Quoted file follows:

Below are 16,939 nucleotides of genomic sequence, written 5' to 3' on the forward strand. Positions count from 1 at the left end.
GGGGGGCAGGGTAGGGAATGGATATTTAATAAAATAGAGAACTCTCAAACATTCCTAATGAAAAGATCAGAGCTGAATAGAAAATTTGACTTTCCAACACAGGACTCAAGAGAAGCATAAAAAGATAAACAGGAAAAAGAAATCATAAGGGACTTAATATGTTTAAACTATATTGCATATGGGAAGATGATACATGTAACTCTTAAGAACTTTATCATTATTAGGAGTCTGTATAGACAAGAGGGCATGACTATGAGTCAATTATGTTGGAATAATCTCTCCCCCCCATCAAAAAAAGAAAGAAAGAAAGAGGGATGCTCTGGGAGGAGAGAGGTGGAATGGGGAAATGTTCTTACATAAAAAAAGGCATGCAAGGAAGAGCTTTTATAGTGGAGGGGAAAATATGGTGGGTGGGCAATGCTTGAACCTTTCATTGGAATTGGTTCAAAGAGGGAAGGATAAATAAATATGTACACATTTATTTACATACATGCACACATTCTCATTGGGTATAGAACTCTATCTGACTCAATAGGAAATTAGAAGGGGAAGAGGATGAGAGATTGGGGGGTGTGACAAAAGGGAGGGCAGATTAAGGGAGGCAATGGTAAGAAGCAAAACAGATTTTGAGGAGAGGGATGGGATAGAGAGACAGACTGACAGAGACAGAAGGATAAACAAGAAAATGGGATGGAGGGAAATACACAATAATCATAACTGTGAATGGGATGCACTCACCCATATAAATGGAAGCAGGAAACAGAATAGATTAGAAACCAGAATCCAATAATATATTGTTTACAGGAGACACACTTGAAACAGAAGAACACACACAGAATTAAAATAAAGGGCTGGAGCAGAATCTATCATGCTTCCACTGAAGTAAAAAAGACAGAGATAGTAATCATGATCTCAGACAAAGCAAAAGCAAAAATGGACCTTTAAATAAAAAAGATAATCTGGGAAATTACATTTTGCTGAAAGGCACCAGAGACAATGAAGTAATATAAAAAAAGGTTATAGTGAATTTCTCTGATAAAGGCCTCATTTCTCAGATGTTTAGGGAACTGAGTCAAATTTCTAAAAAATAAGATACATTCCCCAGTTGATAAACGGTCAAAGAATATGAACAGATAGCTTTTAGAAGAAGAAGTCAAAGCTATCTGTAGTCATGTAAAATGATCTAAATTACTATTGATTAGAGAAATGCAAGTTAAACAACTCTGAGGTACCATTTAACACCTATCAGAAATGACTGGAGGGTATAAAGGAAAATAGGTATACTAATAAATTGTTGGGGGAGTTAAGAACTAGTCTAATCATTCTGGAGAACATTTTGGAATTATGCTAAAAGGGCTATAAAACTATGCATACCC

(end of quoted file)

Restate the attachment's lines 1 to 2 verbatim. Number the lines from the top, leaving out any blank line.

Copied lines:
Below are 16,939 nucleotides of genomic sequence, written 5' to 3' on the forward strand. Positions count from 1 at the left end.
GGGGGGCAGGGTAGGGAATGGATATTTAATAAAATAGAGAACTCTCAAACATTCCTAATGAAAAGATCAGAGCTGAATAGAAAATTTGACTTTCCAACACAGGACTCAAGAGAAGCATAAAAAGATAAACAGGAAAAAGAAATCATAAGGGACTTAATATGTTTAAACTATATTGCATATGGGAAGATGATACATGTAACTCTTAAGAACTTTATCATTATTAGGAGTCTGTATAGACAAGAGGGCATGACTATGAGTCAATTATGTTGGAATAATCTCTCCCCCCCATCAAAAAAAGAAAGAAAGAAAGAGGGATGCTCTGGGAGGAGAGAGGTGGAATGGGGAAATGTTCTTACATAAAAAAAGGCATGCAAGGAAGAGCTTTTATAGTGGAGGGGAAAATATGGTGGGTGGGCAATGCTTGAACCTTTCATTGGAATTGGTTCAAAGAGGGAAGGATAAATAAATATGTACACATTTATTTACATACATGCACACATTCTCATTGGGTATAGAACTCTATCTGACTCAATAGGAAATTAGAAGGGGAAGAGGATGAGAGATTGGGGGGTGTGACAAAAGGGAGGGCAGATTAAGGGAGGCAATGGTAAGAAGCAAAACAGATTTTGAGGAGAGGGATGGGATAGAGAGACAGACTGACAGAGACAGAAGGATAAACAAGAAAATGGGATGGAGGGAAATACACAATAATCATAACTGTGAATGGGATGCACTCACCCATATAAATGGAAGCAGGAAACAGAATAGATTAGAAACCAGAATCCAATAATATATTGTTTACAGGAGACACACTTGAAACAGAAGAACACACACAGAATTAAAATAAAGGGCTGGAGCAGAATCTATCATGCTTCCACTGAAGTAAAAAAGACAGAGATAGTAATCATGATCTCAGACAAAGCAAAAGCAAAAATGGACCTTTAAATAAAAAAGATAATCTGGGAAATTACATTTTGCTGAAAGGCACCAGAGACAATGAAGTAATATAAAAAAAGGTTATAGTGAATTTCTCTGATAAAGGCCTCATTTCTCAGATGTTTAGGGAACTGAGTCAAATTTCTAAAAAATAAGATACATTCCCCAGTTGATAAACGGTCAAAGAATATGAACAGATAGCTTTTAGAAGAAGAAGTCAAAGCTATCTGTAGTCATGTAAAATGATCTAAATTACTATTGATTAGAGAAATGCAAGTTAAACAACTCTGAGGTACCATTTAACACCTATCAGAAATGACTGGAGGGTATAAAGGAAAATAGGTATACTAATAAATTGTTGGGGGAGTTAAGAACTAGTCTAATCATTCTGGAGAACATTTTGGAATTATGCTAAAAGGGCTATAAAACTATGCATACCC